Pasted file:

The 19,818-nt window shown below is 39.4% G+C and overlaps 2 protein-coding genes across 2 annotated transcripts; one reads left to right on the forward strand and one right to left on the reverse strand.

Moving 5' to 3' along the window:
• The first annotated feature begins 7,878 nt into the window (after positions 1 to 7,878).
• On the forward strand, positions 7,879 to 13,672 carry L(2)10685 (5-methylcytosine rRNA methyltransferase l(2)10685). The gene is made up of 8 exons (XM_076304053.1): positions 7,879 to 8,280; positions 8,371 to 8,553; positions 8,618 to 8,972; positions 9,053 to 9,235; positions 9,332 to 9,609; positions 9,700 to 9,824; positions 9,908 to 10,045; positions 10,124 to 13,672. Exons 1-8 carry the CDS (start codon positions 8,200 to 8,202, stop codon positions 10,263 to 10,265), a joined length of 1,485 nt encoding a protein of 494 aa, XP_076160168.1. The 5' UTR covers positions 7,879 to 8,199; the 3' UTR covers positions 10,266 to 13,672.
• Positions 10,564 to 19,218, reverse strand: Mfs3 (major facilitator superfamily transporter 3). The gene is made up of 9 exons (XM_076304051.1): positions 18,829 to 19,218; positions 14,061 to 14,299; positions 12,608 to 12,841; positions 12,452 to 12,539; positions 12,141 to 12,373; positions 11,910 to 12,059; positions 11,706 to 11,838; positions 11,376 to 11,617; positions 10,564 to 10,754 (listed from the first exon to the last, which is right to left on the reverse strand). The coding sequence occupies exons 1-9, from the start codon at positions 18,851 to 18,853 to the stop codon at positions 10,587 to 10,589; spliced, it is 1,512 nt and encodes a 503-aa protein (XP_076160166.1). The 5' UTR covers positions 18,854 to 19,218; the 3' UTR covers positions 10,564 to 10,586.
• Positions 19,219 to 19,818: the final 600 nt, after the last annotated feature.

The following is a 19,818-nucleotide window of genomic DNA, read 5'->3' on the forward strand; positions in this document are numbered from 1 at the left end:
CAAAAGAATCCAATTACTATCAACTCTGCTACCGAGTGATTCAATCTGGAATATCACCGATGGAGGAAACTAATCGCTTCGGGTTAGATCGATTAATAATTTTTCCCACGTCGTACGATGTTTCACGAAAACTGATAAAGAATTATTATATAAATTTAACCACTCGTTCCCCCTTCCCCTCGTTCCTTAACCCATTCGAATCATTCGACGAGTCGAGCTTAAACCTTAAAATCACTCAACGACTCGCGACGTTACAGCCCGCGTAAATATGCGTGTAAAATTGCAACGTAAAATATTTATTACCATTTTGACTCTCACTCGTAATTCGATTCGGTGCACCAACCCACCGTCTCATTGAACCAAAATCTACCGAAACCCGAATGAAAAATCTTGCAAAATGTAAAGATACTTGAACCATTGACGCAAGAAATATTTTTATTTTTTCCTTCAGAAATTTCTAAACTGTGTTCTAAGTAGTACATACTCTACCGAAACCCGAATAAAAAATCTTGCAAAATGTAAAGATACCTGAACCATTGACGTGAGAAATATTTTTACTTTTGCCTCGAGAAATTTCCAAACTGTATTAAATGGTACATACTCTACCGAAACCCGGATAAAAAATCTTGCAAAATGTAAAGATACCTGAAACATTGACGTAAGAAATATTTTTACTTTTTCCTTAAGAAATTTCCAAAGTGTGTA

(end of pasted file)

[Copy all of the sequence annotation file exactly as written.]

The 19,818-nt window shown below is 39.4% G+C and overlaps 2 protein-coding genes across 2 annotated transcripts; one reads left to right on the forward strand and one right to left on the reverse strand.

Moving 5' to 3' along the window:
• The first annotated feature begins 7,878 nt into the window (after positions 1 to 7,878).
• On the forward strand, positions 7,879 to 13,672 carry L(2)10685 (5-methylcytosine rRNA methyltransferase l(2)10685). The gene is made up of 8 exons (XM_076304053.1): positions 7,879 to 8,280; positions 8,371 to 8,553; positions 8,618 to 8,972; positions 9,053 to 9,235; positions 9,332 to 9,609; positions 9,700 to 9,824; positions 9,908 to 10,045; positions 10,124 to 13,672. Exons 1-8 carry the CDS (start codon positions 8,200 to 8,202, stop codon positions 10,263 to 10,265), a joined length of 1,485 nt encoding a protein of 494 aa, XP_076160168.1. The 5' UTR covers positions 7,879 to 8,199; the 3' UTR covers positions 10,266 to 13,672.
• Positions 10,564 to 19,218, reverse strand: Mfs3 (major facilitator superfamily transporter 3). The gene is made up of 9 exons (XM_076304051.1): positions 18,829 to 19,218; positions 14,061 to 14,299; positions 12,608 to 12,841; positions 12,452 to 12,539; positions 12,141 to 12,373; positions 11,910 to 12,059; positions 11,706 to 11,838; positions 11,376 to 11,617; positions 10,564 to 10,754 (listed from the first exon to the last, which is right to left on the reverse strand). The coding sequence occupies exons 1-9, from the start codon at positions 18,851 to 18,853 to the stop codon at positions 10,587 to 10,589; spliced, it is 1,512 nt and encodes a 503-aa protein (XP_076160166.1). The 5' UTR covers positions 18,854 to 19,218; the 3' UTR covers positions 10,564 to 10,586.
• Positions 19,219 to 19,818: the final 600 nt, after the last annotated feature.

The following is a 19,818-nucleotide window of genomic DNA, read 5'->3' on the forward strand; positions in this document are numbered from 1 at the left end:
CAAAAGAATCCAATTACTATCAACTCTGCTACCGAGTGATTCAATCTGGAATATCACCGATGGAGGAAACTAATCGCTTCGGGTTAGATCGATTAATAATTTTTCCCACGTCGTACGATGTTTCACGAAAACTGATAAAGAATTATTATATAAATTTAACCACTCGTTCCCCCTTCCCCTCGTTCCTTAACCCATTCGAATCATTCGACGAGTCGAGCTTAAACCTTAAAATCACTCAACGACTCGCGACGTTACAGCCCGCGTAAATATGCGTGTAAAATTGCAACGTAAAATATTTATTACCATTTTGACTCTCACTCGTAATTCGATTCGGTGCACCAACCCACCGTCTCATTGAACCAAAATCTACCGAAACCCGAATGAAAAATCTTGCAAAATGTAAAGATACTTGAACCATTGACGCAAGAAATATTTTTATTTTTTCCTTCAGAAATTTCTAAACTGTGTTCTAAGTAGTACATACTCTACCGAAACCCGAATAAAAAATCTTGCAAAATGTAAAGATACCTGAACCATTGACGTGAGAAATATTTTTACTTTTGCCTCGAGAAATTTCCAAACTGTATTAAATGGTACATACTCTACCGAAACCCGGATAAAAAATCTTGCAAAATGTAAAGATACCTGAAACATTGACGTAAGAAATATTTTTACTTTTTCCTTAAGAAATTTCCAAAGTGTGTA